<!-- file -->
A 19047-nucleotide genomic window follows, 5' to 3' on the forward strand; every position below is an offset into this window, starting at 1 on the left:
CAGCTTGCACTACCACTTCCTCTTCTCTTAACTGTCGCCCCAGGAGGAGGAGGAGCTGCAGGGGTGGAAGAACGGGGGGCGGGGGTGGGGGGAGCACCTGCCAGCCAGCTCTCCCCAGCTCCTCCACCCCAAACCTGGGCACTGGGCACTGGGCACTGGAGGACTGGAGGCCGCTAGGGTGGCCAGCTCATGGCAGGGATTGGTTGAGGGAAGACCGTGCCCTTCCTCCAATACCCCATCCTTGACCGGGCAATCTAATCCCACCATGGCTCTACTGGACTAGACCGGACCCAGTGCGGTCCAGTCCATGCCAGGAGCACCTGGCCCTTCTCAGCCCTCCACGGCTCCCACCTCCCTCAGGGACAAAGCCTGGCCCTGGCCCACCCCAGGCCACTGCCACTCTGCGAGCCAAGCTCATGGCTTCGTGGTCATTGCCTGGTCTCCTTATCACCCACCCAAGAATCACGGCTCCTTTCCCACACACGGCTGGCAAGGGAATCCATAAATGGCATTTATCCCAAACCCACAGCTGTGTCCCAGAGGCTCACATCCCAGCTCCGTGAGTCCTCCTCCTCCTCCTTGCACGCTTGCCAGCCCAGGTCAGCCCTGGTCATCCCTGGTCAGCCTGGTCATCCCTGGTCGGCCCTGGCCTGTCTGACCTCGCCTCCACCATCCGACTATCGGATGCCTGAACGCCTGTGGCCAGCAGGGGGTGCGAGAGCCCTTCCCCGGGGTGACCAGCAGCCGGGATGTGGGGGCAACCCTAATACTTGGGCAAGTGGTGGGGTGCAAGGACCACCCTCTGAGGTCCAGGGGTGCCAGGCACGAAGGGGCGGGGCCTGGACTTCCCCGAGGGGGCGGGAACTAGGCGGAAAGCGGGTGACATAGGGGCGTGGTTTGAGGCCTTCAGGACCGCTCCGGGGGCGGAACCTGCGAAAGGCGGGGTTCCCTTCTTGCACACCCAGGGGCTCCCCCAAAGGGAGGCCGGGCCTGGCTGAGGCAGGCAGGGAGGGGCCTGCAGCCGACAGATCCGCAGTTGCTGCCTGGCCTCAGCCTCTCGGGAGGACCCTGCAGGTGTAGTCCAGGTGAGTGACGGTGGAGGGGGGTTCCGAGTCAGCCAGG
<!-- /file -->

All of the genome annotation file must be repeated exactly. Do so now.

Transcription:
A 19047-nucleotide genomic window follows, 5' to 3' on the forward strand; every position below is an offset into this window, starting at 1 on the left:
CAGCTTGCACTACCACTTCCTCTTCTCTTAACTGTCGCCCCAGGAGGAGGAGGAGCTGCAGGGGTGGAAGAACGGGGGGCGGGGGTGGGGGGAGCACCTGCCAGCCAGCTCTCCCCAGCTCCTCCACCCCAAACCTGGGCACTGGGCACTGGGCACTGGAGGACTGGAGGCCGCTAGGGTGGCCAGCTCATGGCAGGGATTGGTTGAGGGAAGACCGTGCCCTTCCTCCAATACCCCATCCTTGACCGGGCAATCTAATCCCACCATGGCTCTACTGGACTAGACCGGACCCAGTGCGGTCCAGTCCATGCCAGGAGCACCTGGCCCTTCTCAGCCCTCCACGGCTCCCACCTCCCTCAGGGACAAAGCCTGGCCCTGGCCCACCCCAGGCCACTGCCACTCTGCGAGCCAAGCTCATGGCTTCGTGGTCATTGCCTGGTCTCCTTATCACCCACCCAAGAATCACGGCTCCTTTCCCACACACGGCTGGCAAGGGAATCCATAAATGGCATTTATCCCAAACCCACAGCTGTGTCCCAGAGGCTCACATCCCAGCTCCGTGAGTCCTCCTCCTCCTCCTTGCACGCTTGCCAGCCCAGGTCAGCCCTGGTCATCCCTGGTCAGCCTGGTCATCCCTGGTCGGCCCTGGCCTGTCTGACCTCGCCTCCACCATCCGACTATCGGATGCCTGAACGCCTGTGGCCAGCAGGGGGTGCGAGAGCCCTTCCCCGGGGTGACCAGCAGCCGGGATGTGGGGGCAACCCTAATACTTGGGCAAGTGGTGGGGTGCAAGGACCACCCTCTGAGGTCCAGGGGTGCCAGGCACGAAGGGGCGGGGCCTGGACTTCCCCGAGGGGGCGGGAACTAGGCGGAAAGCGGGTGACATAGGGGCGTGGTTTGAGGCCTTCAGGACCGCTCCGGGGGCGGAACCTGCGAAAGGCGGGGTTCCCTTCTTGCACACCCAGGGGCTCCCCCAAAGGGAGGCCGGGCCTGGCTGAGGCAGGCAGGGAGGGGCCTGCAGCCGACAGATCCGCAGTTGCTGCCTGGCCTCAGCCTCTCGGGAGGACCCTGCAGGTGTAGTCCAGGTGAGTGACGGTGGAGGGGGGTTCCGAGTCAGCCAGG